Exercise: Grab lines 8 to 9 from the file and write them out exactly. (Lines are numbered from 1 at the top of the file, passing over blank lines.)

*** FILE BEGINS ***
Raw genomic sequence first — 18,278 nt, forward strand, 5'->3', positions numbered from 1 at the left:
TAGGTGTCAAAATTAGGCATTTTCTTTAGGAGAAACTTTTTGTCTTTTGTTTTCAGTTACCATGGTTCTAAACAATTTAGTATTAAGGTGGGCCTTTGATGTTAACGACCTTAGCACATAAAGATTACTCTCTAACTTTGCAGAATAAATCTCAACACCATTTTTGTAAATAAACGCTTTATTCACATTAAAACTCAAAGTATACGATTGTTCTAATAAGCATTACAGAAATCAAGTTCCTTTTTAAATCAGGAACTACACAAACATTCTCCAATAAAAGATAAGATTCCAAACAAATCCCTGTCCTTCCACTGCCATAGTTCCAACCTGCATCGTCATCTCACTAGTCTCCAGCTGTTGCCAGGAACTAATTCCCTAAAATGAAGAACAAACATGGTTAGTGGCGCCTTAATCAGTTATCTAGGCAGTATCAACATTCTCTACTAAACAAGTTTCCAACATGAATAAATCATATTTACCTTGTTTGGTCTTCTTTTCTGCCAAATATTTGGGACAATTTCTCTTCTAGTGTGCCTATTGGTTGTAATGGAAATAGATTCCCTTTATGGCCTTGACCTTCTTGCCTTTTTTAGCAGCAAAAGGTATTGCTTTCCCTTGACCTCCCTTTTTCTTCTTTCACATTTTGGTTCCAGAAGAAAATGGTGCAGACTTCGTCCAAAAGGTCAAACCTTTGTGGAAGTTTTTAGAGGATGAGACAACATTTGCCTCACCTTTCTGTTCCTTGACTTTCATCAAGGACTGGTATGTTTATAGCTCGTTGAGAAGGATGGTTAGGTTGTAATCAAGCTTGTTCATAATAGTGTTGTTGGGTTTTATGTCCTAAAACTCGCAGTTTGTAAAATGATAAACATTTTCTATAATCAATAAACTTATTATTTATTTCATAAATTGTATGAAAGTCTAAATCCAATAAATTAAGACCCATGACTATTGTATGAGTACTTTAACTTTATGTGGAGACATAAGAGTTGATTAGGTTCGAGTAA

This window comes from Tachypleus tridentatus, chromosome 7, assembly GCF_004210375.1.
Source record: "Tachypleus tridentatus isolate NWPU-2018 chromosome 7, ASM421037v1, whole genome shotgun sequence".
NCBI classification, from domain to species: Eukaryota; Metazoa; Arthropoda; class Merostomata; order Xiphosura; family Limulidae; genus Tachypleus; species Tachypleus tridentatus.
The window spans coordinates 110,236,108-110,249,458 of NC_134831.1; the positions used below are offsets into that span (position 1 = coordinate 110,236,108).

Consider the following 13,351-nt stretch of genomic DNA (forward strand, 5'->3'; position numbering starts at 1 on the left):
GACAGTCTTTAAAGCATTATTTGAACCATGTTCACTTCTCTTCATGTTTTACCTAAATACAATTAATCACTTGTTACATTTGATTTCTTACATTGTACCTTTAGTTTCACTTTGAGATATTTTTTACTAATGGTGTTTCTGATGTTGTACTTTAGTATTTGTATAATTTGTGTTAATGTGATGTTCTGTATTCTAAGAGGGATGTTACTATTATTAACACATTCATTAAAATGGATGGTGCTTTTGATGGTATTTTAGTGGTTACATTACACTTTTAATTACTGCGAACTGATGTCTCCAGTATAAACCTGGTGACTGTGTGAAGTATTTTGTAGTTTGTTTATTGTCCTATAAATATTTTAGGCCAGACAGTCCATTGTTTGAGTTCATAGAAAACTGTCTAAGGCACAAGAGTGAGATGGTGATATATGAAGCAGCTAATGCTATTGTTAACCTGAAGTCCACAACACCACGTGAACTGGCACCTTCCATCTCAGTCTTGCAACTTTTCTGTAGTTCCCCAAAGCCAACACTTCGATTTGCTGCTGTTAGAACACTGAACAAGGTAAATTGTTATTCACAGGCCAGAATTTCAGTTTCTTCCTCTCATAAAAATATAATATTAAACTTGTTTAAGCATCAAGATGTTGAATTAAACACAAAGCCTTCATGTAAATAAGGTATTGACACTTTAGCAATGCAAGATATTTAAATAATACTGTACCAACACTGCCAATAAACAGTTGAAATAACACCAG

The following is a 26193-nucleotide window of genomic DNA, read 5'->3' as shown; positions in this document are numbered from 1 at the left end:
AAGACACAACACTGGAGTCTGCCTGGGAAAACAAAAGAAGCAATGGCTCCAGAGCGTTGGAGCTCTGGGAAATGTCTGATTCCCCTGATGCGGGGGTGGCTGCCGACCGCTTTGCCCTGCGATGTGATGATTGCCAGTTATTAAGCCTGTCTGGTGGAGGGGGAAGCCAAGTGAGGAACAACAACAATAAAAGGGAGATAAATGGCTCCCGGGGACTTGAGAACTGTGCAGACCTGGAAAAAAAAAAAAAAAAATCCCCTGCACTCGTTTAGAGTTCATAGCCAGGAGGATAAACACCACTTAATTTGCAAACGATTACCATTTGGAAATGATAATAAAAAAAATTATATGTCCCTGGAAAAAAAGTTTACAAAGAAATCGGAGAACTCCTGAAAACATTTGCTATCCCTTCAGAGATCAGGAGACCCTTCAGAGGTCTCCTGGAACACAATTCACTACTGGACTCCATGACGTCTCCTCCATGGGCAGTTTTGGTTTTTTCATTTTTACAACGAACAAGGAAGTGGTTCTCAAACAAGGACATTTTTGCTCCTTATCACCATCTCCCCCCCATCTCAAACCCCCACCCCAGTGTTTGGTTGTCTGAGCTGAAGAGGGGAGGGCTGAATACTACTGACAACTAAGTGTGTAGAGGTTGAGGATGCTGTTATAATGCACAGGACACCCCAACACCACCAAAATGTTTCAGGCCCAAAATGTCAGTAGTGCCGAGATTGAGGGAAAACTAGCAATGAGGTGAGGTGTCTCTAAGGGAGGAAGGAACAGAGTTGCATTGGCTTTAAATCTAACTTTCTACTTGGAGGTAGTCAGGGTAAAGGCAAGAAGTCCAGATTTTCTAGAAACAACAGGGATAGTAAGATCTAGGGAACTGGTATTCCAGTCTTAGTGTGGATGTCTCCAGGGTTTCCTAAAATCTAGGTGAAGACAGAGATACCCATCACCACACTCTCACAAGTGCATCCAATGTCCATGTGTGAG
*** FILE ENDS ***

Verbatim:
GACAGTCTTTAAAGCATTATTTGAACCATGTTCACTTCTCTTCATGTTTTACCTAAATACAATTAATCACTTGTTACATTTGATTTCTTACATTGTACCTTTAGTTTCACTTTGAGATATTTTTTACTAATGGTGTTTCTGATGTTGTACTTTAGTATTTGTATAATTTGTGTTAATGTGATGTTCTGTATTCTAAGAGGGATGTTACTATTATTAACACATTCATTAAAATGGATGGTGCTTTTGATGGTATTTTAGTGGTTACATTACACTTTTAATTACTGCGAACTGATGTCTCCAGTATAAACCTGGTGACTGTGTGAAGTATTTTGTAGTTTGTTTATTGTCCTATAAATATTTTAGGCCAGACAGTCCATTGTTTGAGTTCATAGAAAACTGTCTAAGGCACAAGAGTGAGATGGTGATATATGAAGCAGCTAATGCTATTGTTAACCTGAAGTCCACAACACCACGTGAACTGGCACCTTCCATCTCAGTCTTGCAACTTTTCTGTAGTTCCCCAAAGCCAACACTTCGATTTGCTGCTGTTAGAACACTGAACAAGGTAAATTGTTATTCACAGGCCAGAATTTCAGTTTCTTCCTCTCATAAAAATATAATATTAAACTTGTTTAAGCATCAAGATGTTGAATTAAACACAAAGCCTTCATGTAAATAAGGTATTGACACTTTAGCAATGCAAGATATTTAAATAATACTGTACCAACACTGCCAATAAACAGTTGAAATAACACCAG

The following is a 26193-nucleotide window of genomic DNA, read 5'->3' as shown; positions in this document are numbered from 1 at the left end: